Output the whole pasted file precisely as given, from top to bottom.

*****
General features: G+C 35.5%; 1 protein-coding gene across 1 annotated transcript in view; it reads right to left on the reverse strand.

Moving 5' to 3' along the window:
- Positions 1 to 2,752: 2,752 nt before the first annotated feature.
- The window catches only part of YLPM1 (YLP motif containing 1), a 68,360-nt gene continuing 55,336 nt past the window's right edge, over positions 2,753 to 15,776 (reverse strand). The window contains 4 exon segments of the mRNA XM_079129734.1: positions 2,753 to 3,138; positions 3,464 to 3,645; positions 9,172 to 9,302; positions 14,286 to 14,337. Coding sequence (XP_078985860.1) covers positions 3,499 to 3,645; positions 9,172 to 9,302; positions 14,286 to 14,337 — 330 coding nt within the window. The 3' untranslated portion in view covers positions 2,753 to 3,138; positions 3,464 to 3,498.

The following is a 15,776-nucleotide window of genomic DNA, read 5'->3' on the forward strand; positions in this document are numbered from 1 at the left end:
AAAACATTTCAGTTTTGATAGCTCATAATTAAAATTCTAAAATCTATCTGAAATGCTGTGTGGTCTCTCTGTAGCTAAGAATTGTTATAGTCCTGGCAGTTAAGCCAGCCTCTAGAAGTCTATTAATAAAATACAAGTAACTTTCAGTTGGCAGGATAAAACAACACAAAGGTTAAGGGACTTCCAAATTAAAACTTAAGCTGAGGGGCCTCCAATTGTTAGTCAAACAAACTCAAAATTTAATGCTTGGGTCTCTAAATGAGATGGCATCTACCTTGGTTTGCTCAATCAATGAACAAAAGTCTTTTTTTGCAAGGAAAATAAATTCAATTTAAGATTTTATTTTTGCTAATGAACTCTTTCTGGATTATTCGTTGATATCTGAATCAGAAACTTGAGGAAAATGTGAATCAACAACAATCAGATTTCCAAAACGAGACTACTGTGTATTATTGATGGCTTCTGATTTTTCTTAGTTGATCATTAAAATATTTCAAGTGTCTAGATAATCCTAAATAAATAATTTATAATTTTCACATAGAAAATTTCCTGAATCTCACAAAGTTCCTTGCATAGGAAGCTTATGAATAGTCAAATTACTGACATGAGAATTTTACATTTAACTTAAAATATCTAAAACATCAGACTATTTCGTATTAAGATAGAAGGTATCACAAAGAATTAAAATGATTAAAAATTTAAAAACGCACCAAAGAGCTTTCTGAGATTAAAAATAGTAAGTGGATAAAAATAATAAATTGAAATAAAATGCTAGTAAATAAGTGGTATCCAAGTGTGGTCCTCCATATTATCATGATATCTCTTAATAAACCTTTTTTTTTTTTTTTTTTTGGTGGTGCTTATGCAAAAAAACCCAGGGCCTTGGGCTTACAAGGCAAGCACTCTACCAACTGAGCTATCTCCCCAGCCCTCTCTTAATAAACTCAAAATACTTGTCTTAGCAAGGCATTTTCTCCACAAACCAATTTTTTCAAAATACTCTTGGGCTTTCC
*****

General features: G+C 35.5%; 1 protein-coding gene across 1 annotated transcript in view; it reads right to left on the reverse strand.

Moving 5' to 3' along the window:
- Positions 1 to 2,752: 2,752 nt before the first annotated feature.
- The window catches only part of YLPM1 (YLP motif containing 1), a 68,360-nt gene continuing 55,336 nt past the window's right edge, over positions 2,753 to 15,776 (reverse strand). The window contains 4 exon segments of the mRNA XM_079129734.1: positions 2,753 to 3,138; positions 3,464 to 3,645; positions 9,172 to 9,302; positions 14,286 to 14,337. Coding sequence (XP_078985860.1) covers positions 3,499 to 3,645; positions 9,172 to 9,302; positions 14,286 to 14,337 — 330 coding nt within the window. The 3' untranslated portion in view covers positions 2,753 to 3,138; positions 3,464 to 3,498.

The following is a 15,776-nucleotide window of genomic DNA, read 5'->3' on the forward strand; positions in this document are numbered from 1 at the left end:
AAAACATTTCAGTTTTGATAGCTCATAATTAAAATTCTAAAATCTATCTGAAATGCTGTGTGGTCTCTCTGTAGCTAAGAATTGTTATAGTCCTGGCAGTTAAGCCAGCCTCTAGAAGTCTATTAATAAAATACAAGTAACTTTCAGTTGGCAGGATAAAACAACACAAAGGTTAAGGGACTTCCAAATTAAAACTTAAGCTGAGGGGCCTCCAATTGTTAGTCAAACAAACTCAAAATTTAATGCTTGGGTCTCTAAATGAGATGGCATCTACCTTGGTTTGCTCAATCAATGAACAAAAGTCTTTTTTTGCAAGGAAAATAAATTCAATTTAAGATTTTATTTTTGCTAATGAACTCTTTCTGGATTATTCGTTGATATCTGAATCAGAAACTTGAGGAAAATGTGAATCAACAACAATCAGATTTCCAAAACGAGACTACTGTGTATTATTGATGGCTTCTGATTTTTCTTAGTTGATCATTAAAATATTTCAAGTGTCTAGATAATCCTAAATAAATAATTTATAATTTTCACATAGAAAATTTCCTGAATCTCACAAAGTTCCTTGCATAGGAAGCTTATGAATAGTCAAATTACTGACATGAGAATTTTACATTTAACTTAAAATATCTAAAACATCAGACTATTTCGTATTAAGATAGAAGGTATCACAAAGAATTAAAATGATTAAAAATTTAAAAACGCACCAAAGAGCTTTCTGAGATTAAAAATAGTAAGTGGATAAAAATAATAAATTGAAATAAAATGCTAGTAAATAAGTGGTATCCAAGTGTGGTCCTCCATATTATCATGATATCTCTTAATAAACCTTTTTTTTTTTTTTTTTTTGGTGGTGCTTATGCAAAAAAACCCAGGGCCTTGGGCTTACAAGGCAAGCACTCTACCAACTGAGCTATCTCCCCAGCCCTCTCTTAATAAACTCAAAATACTTGTCTTAGCAAGGCATTTTCTCCACAAACCAATTTTTTCAAAATACTCTTGGGCTTTCC